I think I’m burning myself out. Deukmejian was an after-work hike on a Friday night, followed by a group hike Saturday morning. Two hikes in 17 hours, and I never fully recovered, which is why I’m only now writing the entry, more than one week and yet another hike later. Let’s see what happens, haha.

Stough Canyon worked out pretty well for an after-work hike, so I decided to try to work more in while the days were longer and maybe even get ahead before it started to get cold. Deukmejian is one of three sites that have what I’ve deemed “tangent” or “bonus hikes”, or optional routes to change-up or lengthen the hike (not all of my Bonus Hike entries are completed from the book). I chose it for an evening hike because it’s a 2.6 mile Loop within a reasonable distance from work. After rounding up Brian and Kim, and adding Melissa to the mix, we all met up shortly after 5 p.m. to get going.

This one was a little bit confusing as we got started. There are multiple trails that intersect with each other at the beginning, and none of them are very clearly marked. I kept feeling like something was off because, according to the book map, our trail should have been heading straight up one way with the Dunsmore Canyon stream bed to our right the whole way, but there was only more land and trail. On the bright side, since there were so many trails (including at least two new ones that seem to have opened since the book was published), it was pretty easy to work our way over and get on the Dunsmore Canyon Trail we needed to be on. NOW it would be a straight shot to the first stopping point.

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The impressively majestic McFall Oak makes a good landmark for the trail, just hike to the right of it.

This first part of the hike was pretty easy to follow, which is awesome because it wasn’t so easy to actually walk. If you remember, Hummingbird was a learning experience in elevation gain, about 500 ft. over a mile. The gain was very obvious on that trail since we were basically hiking up the side of the rocky hill. This one was a little sneakier. It was more of an actual trail with bends and plant life that were clearly intended to distract you from the fact that you were gaining about 700 ft. over a mile. That. Is. A lot. Particularly for a rookie such as yours truly in June. Despite welcome pockets of shade, I even had those rare thoughts of “I shouldn’t have done this” and “(Finishing) 60 Hikes was a stupid idea”. At one point, I even thought I might be physically sick enough to throw up. After I thought about it, though, I could attribute that to not drinking enough water throughout the day before going out. Lesson learned.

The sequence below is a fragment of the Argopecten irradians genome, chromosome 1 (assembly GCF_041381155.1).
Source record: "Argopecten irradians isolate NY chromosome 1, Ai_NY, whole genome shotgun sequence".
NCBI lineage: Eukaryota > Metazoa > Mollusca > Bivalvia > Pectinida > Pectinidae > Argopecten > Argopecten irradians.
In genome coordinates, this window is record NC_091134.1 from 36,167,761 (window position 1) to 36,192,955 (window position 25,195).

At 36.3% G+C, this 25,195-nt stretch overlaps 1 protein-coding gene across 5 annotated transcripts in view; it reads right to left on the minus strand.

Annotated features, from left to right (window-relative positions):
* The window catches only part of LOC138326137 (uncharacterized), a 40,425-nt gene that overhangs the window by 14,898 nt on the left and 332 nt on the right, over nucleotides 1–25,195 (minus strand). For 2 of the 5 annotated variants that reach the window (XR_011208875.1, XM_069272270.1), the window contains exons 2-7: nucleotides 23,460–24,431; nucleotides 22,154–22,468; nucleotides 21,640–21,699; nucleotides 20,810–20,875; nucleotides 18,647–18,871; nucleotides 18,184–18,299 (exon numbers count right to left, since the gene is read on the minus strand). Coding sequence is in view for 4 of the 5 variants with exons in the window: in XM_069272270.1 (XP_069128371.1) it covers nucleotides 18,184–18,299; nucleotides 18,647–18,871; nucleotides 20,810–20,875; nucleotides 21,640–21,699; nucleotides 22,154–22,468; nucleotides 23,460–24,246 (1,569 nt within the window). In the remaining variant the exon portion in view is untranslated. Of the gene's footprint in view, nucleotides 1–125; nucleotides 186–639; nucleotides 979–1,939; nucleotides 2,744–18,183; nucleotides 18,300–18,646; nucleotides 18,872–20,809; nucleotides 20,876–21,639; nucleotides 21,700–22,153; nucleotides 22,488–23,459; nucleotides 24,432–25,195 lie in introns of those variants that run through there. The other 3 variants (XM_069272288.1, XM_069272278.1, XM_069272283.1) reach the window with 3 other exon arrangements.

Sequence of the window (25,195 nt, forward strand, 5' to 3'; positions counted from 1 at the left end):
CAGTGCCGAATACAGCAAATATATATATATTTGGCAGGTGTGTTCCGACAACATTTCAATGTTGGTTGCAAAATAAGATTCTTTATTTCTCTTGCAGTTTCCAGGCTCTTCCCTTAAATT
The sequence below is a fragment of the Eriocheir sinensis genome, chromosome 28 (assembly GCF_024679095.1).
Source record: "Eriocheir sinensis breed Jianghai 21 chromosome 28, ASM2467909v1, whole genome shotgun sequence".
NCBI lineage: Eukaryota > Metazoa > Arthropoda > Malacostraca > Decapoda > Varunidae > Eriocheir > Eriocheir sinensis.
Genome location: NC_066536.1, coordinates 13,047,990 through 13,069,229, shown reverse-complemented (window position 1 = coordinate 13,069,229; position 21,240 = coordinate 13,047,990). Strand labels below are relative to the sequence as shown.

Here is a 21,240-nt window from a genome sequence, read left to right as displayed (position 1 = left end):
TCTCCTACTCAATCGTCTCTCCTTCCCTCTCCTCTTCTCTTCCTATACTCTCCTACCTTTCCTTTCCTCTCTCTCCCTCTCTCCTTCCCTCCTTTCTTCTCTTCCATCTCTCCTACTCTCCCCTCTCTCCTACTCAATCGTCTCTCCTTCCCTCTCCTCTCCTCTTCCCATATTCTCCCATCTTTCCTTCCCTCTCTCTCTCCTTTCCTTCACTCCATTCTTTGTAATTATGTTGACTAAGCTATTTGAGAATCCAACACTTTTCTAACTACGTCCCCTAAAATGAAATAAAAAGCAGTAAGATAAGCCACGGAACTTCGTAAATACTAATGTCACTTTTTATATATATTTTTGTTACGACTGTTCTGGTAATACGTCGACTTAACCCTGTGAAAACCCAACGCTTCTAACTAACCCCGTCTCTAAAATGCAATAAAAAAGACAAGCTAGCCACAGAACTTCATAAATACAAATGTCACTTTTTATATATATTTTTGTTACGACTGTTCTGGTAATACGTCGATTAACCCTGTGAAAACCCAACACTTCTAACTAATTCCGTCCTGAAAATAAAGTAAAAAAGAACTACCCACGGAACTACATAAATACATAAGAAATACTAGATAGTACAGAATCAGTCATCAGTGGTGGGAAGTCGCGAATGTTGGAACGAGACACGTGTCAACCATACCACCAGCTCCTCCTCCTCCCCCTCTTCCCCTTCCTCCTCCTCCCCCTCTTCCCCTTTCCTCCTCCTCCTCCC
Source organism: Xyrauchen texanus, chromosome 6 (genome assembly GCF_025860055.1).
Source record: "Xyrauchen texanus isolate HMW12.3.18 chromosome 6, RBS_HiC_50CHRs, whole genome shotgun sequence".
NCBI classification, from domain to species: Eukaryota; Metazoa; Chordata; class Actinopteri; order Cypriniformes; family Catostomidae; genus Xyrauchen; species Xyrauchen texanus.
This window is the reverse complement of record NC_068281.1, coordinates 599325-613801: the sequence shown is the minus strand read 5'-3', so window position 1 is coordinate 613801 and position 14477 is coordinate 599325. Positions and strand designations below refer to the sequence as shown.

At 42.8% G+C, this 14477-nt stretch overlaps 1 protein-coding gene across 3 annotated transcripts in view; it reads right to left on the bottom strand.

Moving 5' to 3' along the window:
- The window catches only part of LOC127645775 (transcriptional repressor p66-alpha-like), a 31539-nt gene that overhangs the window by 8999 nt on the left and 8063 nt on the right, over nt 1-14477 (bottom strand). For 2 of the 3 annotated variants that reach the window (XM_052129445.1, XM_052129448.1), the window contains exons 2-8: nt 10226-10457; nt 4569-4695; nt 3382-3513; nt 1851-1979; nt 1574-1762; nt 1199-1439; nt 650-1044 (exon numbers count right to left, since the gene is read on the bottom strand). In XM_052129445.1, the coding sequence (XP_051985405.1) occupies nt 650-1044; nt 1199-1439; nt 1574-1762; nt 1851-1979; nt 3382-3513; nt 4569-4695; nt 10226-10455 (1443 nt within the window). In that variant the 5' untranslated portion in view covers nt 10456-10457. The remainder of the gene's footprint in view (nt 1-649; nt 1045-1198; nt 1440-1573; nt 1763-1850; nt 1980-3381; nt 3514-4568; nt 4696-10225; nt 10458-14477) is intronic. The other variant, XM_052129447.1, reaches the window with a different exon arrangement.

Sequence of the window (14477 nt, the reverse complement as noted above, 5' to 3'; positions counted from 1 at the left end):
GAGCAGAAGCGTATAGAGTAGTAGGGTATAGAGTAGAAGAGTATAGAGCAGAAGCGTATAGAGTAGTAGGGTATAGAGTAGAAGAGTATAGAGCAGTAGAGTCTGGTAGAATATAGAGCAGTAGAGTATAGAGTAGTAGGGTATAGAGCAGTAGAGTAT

That was the hardest part of that hike, and it was finally over when we reached our first turnaround point at a dam with a nice, shady little area. It’s a good thing I had so many people with me, because I could have rested here longer than I needed to. This very flattering picture sums me up at that moment.

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Beet red forced excitement.

And just for fun, here’s my boss climbing a tree!

With the sun going down and the hardest part of the trail over, the rest of the hike was much easier to enjoy. We backtracked down Dunsmore Canyon a bit, then split off at a Y for the (marked!) Le Mesnager Loop Trail. (Sidenote: There is some interesting local history behind the Le Mesnager name and the barn that still resides there today. There’s a bit of it here.) It may have just been because we were now hiking in the other direction, but it seemed like this is where the views started to kick in. Like the previous trail, it was lined with different plants and wildflowers, but as we went, we also started to get little glimpses of the city in the distance.

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Our next stop was the Le Mesnager Lookout, on a spur about halfway along the trail. We stopped for a photos and to soak in the view, but didn’t stay too long since we still had one more stop before finishing the hike.

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Le Mesnager Lookout

We made our way to our last stop, Cooks Canyon Lookout, where the trail finally seemed to open up to views of the canyon on our right. We carefully climbed up the rock and had some (scary) fun trying to get ourselves positioned for a group photo before the 10-second timer on my camera went off. There was also this cool Geological Survey spike planted in there that, unless I’m reading it wrong, says the elevation is 1,965 ft., though the book says something like 2,600 ft. That’s a pretty big discrepancy, so I’m wondering if it means the year 1965. Google wasn’t much help here.

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My mandatory Hiking Buddy photo!

We finished out the last bits of our hike as the sun was going down. At one point we got a really good view of why we managed to get so mixed in the beginning, lol, and finished out among some wildflowers near a little well-kept park area.

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Trails everywhere. No wonder it was a bumpy start, lol.

It usually happens that no matter how much I struggle during a hike, I end up really enjoying it when all is said and done, and this was no exception. I felt like dying during the first leg, haha, but I had to finish, and it was well worth it. Another hike in the books.

What I Learned:

  • Never hike in shorts again
  • Hydration is key, especially in afternoon hikes